During the course of this semester, my views on many different issues were often challenged, whether it was in a conversation with my group or during a class discussion. In some cases, my views even changed, which I helped me to learn more about myself. I can say that I am not always as stubborn as I thought I was. Prior to taking this class, I felt confident in my ability to make ethical decisions. Now, I find myself looking at the details, considering all of the stakeholders and feeling a little more conflicted because ethics is more than just about right and wrong. Ethics is about defining your own value system and living by those values the best you can.
I will explain my feelings further, later in this paper. Before I do, I will analyze the Northwest Airlines vs. WCCO-TV (A) and (B) cases. I will then chart my personal ethical course or journey, and I will conclude with an overview of my semester experience.
Analyzing the “Northwest Airlines vs. WCCO (A) and (B) Cases”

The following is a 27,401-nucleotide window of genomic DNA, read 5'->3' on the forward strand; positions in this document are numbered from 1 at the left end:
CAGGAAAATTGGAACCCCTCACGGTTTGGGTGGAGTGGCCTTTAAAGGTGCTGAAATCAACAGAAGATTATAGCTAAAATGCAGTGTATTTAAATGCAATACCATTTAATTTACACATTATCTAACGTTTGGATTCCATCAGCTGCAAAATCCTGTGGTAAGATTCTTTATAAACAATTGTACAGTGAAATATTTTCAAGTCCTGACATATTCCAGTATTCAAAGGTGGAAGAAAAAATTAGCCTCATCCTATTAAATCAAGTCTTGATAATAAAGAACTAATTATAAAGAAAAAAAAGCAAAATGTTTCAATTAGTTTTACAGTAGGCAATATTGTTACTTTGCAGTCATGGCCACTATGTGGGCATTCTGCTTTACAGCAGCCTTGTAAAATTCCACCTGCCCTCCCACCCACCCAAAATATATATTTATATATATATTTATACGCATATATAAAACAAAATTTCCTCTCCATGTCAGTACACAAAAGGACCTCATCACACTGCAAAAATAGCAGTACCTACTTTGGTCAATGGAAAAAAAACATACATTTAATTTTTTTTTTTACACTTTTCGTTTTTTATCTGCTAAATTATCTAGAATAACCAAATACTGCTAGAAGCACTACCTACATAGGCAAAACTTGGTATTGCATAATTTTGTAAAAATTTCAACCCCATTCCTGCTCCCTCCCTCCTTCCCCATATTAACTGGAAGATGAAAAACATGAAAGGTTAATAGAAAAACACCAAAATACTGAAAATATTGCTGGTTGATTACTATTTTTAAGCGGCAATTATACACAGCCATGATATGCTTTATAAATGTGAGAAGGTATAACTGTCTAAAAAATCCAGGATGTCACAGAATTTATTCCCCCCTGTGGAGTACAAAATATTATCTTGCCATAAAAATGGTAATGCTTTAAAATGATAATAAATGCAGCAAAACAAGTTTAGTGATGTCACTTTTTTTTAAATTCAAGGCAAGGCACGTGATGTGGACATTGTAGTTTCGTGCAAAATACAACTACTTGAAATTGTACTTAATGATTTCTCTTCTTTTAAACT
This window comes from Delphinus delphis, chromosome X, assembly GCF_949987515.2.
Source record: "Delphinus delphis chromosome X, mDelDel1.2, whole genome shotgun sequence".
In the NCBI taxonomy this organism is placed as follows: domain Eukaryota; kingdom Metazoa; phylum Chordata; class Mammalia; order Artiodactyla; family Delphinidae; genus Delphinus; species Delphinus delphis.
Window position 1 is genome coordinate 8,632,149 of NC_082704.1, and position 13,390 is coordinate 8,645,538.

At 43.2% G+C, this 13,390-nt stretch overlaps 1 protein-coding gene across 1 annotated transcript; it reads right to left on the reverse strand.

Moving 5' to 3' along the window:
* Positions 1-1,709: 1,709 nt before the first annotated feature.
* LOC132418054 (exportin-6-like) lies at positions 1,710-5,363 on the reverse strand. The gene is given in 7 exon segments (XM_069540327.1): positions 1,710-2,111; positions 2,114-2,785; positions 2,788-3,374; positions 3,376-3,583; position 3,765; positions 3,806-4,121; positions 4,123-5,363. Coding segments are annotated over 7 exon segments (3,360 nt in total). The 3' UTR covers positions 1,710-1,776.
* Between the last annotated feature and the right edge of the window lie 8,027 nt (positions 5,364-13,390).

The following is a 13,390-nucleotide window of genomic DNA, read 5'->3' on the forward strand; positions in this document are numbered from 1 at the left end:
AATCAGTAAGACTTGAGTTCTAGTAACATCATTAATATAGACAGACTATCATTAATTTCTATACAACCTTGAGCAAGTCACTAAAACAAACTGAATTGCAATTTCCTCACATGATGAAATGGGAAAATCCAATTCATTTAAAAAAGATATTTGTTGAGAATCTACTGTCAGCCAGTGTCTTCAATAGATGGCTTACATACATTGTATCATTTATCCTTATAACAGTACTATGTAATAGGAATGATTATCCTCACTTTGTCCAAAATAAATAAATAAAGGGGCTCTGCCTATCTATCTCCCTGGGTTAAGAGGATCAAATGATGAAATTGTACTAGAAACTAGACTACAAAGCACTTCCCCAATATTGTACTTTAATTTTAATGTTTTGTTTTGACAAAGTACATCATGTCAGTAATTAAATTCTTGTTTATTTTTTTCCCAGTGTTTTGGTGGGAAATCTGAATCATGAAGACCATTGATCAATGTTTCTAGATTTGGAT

This particular conflict between the airline giant and popular news channel began in the summer of 1996 when WCCO-TV made a request to Northwest Airlines (NWA) media staff for an interview with NWA CEO Dasburg. WCCO-TV wanted Dasburg to respond to Federal Aviation Administration (FAA) violations and personnel issues, which were to be addressed in upcoming I-Team news segments. After a series of promotions and once the stories ran, NWA challenged WCCO-TV, a Minneapolis/St. Paul news station, on the accuracy of the stories and the way in which they were promoted, which happened to be during the television ratings period, or sweeps week. NWA made the decision to file a formal complaint through the Minnesota News Council (MNC), a well-respected 24-member committee that helps to hold media accountable for accurate and justifiable stories. NWA felt the stories hurt their reputation and business and that WCCO did not provide objective journalism. WCCO maintained that the ads were appropriate...